Jamaicans for Justice – Projects

PROJECTS:

Among JFJ’s major roles is working with people whose rights have been breached by police or security forces and who come to our offices seeking help.   JFJ does not solicit clients; in most cases, citizens approach us in relation to a specific alleged abuse, ranging from unlawful search or detention, to more egregious allegations, including excessive use of force and extra-judicial police killings.   In cases of alleged fatal police shootings, our Legal Department provides representation for the families of the deceased at Coroner’s Inquests through to the Supreme Court.

In addition to the legal arm of our advocacy efforts, Jamaicans for Justice operates a range of programs geared to promote good governance and advance the rights of Jamaican citizens. Among these initiatives are the Social and Economic Justice and Access to Information (ATI) Projects, which seek to improve public sector accountability while promoting human rights awareness through community and government stakeholder engagement.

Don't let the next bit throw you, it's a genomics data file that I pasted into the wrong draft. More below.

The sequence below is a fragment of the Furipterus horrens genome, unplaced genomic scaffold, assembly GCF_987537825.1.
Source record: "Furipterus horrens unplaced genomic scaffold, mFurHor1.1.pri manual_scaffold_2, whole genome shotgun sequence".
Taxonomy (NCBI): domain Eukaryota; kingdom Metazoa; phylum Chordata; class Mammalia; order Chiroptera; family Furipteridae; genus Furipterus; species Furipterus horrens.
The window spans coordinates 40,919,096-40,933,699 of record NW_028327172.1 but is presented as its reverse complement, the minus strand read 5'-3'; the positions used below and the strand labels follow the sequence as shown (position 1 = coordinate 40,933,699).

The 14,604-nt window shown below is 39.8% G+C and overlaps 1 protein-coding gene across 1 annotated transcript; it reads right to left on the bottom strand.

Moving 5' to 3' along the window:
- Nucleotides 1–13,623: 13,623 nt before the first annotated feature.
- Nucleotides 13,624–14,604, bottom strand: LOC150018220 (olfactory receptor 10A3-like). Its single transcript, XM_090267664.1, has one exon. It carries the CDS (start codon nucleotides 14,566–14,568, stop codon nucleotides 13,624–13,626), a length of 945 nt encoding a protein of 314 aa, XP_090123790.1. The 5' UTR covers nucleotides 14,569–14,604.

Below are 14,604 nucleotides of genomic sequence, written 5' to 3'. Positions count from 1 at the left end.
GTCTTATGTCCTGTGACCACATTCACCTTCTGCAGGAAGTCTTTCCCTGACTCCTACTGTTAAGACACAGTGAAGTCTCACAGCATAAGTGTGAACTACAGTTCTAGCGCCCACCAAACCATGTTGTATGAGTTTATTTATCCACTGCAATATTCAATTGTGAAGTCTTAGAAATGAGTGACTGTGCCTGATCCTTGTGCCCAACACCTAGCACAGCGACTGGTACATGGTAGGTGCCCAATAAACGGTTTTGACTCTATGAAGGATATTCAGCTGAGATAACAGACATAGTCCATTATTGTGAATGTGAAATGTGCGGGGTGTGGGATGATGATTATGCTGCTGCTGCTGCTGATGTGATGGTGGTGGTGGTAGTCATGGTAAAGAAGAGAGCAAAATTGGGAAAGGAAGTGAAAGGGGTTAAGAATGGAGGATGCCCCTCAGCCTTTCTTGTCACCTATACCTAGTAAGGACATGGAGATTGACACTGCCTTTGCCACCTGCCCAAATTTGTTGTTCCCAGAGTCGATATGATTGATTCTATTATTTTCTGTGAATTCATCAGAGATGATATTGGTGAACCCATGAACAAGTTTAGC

Our Library and Documentation Centre is a free public resource for citizens interested in human rights, legal, social and political literature. A diverse range of domestic and international periodicals, research papers and historical literature is available through the Centre, together with computer and internet use for a nominal fee.

While Jamaicans for Justice works independently and diligently to lobby for the realization of rights by all Jamaicans, we recognize the importance of developing working linkages with other like-minded NGOs and community based citizens’ groups, both locally and internationally. External partnerships with such organisations as Amnesty International, The Carter Center, and the Commonwealth Human Rights Initiative, play a pivotal role in advancing our platforms and we are grateful for our partnerships with these influential advocacy groups.

Human Rights Education in Schools

The Human Rights Education Project was developed for students and teachers at the high school level. Human rights issues are explored and discussed through Cry for Justice, a 22-minute human rights education DVD produced by Jamaicans for Justice, lively discussion and printed material on human rights. The ultimate goal of the Human Rights Education Project is to provide information and to foster attitudes that will lead to the practice of human rights for all.